Myelin Deficiency in Dogs

Myelin is a mixture of proteins and phospholipids forming a whitish insulating sheath around many nerve fibers that protect nerve from outside influence and aid in  increasing the speed at which impulses are conducted. The myelin sheath is a layer of fatty cells that covers each nerve in the body, including those in the brain and central nervous system.

Hypomyelination is a condition which is characterized by insufficient production of myelin. It is a congenital condition that affects the central nervous system (CNS), with related tremors that are most apparent when a dog is active.

CNS hypomyelination is prevalent in some breeds including Welsh springer spaniels, Samoyeds, chow chows, weimaraners, Bernese mountain dogs, and dalmatians. Male puppies in Samoyeds and springer spaniels are at a higher risk, showing symptoms within days of the birth while female dogs mostly remain asymptomatic carriers of the disease. There are no gender specific differences in other breeds.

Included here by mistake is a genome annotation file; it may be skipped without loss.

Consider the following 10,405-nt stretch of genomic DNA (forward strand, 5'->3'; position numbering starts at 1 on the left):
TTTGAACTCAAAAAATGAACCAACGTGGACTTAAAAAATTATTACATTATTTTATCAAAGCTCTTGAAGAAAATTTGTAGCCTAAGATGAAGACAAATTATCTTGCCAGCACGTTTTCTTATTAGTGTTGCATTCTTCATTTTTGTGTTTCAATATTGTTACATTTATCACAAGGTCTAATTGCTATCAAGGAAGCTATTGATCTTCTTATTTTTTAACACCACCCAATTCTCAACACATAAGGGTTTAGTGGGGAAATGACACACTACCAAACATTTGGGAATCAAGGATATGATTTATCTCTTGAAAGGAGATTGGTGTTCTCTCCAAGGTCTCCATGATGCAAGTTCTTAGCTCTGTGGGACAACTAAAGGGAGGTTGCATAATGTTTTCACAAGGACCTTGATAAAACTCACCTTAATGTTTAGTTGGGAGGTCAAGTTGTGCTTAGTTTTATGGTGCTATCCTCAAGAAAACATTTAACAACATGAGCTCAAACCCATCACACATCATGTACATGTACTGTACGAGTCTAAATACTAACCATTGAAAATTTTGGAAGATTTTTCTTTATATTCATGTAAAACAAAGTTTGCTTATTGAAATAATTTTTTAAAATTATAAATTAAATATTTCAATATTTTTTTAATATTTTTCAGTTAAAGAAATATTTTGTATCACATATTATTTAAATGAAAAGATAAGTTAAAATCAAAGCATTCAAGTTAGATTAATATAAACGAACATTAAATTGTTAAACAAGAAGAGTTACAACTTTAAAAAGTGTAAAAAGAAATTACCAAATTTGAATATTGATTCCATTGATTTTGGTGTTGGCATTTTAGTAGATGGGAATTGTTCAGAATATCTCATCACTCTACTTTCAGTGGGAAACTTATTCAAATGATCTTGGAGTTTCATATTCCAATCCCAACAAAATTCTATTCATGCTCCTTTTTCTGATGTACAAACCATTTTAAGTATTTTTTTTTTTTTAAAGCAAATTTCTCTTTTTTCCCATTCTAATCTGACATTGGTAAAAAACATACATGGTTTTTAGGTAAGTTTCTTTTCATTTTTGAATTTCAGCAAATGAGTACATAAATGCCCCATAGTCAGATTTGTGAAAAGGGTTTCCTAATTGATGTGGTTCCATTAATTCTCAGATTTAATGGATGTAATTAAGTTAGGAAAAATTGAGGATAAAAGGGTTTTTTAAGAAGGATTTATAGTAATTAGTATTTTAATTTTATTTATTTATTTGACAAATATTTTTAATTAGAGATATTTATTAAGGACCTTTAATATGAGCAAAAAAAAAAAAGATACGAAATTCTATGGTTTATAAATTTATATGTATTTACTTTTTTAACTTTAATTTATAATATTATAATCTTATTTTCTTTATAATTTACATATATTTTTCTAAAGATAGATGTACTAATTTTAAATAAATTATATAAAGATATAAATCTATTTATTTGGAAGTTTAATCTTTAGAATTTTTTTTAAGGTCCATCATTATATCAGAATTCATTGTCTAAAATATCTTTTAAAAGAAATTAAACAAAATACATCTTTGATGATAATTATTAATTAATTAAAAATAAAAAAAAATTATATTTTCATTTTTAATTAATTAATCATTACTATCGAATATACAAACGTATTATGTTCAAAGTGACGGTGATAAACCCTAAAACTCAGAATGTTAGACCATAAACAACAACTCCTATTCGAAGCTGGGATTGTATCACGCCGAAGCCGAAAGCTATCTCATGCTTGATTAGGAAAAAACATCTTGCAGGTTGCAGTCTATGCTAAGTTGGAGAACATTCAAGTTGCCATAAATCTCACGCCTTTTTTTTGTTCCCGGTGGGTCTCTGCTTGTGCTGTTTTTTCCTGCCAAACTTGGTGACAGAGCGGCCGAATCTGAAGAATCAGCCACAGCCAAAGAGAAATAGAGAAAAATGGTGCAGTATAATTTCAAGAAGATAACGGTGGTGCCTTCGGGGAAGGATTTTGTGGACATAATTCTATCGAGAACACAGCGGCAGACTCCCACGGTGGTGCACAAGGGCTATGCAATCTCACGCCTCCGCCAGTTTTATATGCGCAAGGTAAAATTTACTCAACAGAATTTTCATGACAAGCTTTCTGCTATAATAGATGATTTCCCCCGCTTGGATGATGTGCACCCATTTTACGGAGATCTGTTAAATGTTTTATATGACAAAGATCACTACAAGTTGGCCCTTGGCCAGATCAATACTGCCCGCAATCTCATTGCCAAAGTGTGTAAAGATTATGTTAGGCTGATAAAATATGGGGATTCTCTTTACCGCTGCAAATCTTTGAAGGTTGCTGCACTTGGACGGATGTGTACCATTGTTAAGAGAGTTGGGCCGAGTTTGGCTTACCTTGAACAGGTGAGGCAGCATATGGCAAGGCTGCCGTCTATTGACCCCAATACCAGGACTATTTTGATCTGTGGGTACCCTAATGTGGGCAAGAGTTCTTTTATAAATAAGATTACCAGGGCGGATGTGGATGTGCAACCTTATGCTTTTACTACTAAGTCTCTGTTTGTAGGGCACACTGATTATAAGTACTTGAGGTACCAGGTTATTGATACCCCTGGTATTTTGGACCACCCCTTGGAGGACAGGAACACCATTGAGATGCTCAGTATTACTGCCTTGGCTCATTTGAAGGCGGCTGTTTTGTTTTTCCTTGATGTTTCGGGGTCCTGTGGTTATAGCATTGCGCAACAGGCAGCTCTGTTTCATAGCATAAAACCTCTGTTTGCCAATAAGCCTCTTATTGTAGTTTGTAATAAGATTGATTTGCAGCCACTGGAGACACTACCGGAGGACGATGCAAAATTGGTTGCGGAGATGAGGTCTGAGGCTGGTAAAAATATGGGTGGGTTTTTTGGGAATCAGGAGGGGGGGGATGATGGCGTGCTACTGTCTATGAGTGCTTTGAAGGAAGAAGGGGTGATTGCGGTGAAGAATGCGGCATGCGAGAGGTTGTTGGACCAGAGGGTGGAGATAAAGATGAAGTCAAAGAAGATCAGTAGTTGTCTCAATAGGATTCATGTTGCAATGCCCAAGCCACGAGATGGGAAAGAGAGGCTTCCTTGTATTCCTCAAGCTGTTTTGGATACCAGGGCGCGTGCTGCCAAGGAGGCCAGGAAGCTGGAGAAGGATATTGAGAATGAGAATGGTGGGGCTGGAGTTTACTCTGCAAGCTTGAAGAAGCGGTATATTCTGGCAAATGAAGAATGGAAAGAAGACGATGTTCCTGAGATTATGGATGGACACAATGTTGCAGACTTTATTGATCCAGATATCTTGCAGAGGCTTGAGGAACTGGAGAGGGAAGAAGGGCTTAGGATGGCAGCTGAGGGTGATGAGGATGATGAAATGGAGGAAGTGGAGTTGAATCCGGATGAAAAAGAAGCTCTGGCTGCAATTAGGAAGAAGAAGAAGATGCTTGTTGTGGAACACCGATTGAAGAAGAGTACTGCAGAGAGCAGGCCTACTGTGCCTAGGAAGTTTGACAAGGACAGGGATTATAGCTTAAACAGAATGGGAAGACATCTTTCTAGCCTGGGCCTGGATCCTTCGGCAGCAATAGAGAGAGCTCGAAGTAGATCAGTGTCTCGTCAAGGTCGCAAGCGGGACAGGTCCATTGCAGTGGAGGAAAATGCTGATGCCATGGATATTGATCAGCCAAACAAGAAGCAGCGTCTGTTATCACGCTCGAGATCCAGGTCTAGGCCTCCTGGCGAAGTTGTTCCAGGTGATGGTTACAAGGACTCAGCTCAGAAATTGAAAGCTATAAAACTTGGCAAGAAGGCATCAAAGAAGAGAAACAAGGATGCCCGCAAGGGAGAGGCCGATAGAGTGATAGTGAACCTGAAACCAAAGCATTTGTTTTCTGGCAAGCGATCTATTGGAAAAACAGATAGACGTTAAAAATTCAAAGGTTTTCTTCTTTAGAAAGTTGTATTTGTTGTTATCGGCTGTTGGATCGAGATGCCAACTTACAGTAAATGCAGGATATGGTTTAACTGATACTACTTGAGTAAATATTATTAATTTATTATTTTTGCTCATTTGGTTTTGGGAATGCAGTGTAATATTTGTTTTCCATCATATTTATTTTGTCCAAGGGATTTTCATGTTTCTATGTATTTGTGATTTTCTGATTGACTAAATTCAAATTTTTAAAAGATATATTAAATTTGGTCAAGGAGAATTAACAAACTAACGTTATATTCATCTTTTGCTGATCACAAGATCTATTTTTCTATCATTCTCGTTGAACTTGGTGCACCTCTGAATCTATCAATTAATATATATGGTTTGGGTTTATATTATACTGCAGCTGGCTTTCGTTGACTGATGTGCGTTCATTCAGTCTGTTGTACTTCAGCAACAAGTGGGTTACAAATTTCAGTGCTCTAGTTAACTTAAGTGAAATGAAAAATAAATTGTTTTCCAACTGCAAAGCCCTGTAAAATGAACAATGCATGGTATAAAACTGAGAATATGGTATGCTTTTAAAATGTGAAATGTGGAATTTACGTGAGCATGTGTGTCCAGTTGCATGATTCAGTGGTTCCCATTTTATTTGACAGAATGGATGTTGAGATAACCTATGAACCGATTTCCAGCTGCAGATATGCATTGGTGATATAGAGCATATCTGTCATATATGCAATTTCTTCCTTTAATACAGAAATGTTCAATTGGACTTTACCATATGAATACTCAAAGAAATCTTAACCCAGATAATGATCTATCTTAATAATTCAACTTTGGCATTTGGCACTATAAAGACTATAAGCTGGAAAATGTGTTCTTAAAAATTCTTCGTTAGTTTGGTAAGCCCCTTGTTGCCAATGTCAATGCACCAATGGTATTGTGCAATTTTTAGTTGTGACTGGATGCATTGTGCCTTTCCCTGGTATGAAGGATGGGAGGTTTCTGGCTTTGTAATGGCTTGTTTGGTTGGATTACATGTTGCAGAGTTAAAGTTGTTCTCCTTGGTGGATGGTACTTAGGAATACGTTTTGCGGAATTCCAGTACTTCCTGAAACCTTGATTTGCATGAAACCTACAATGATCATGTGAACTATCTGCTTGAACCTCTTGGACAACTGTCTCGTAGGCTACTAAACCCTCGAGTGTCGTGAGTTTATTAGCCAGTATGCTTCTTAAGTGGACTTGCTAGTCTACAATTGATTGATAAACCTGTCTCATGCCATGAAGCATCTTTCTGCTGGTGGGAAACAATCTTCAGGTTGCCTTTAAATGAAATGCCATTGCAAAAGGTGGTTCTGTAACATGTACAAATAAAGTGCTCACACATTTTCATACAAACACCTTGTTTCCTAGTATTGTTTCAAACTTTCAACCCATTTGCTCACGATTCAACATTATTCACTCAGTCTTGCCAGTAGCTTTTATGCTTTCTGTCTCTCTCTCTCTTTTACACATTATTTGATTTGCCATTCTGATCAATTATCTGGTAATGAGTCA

Common signs and symptoms associated with this condition include

Central nervous system:

Clinical signs appear within days of birth

Body tremors that worsen with activity and decline during rest

Symptoms generally improve by one year of age in most breeds, with the exception of springer spaniels and Samoyeds, which are affected for life

Peripheral Nervous System:

Clinical signs appear at 5–7 weeks of age


Incoordination of the rear limbs (ataxia)

Muscle wasting

Hyporeflexia (below normal or absent reflexes)

Symptoms do not resolve with age


Leave a Comment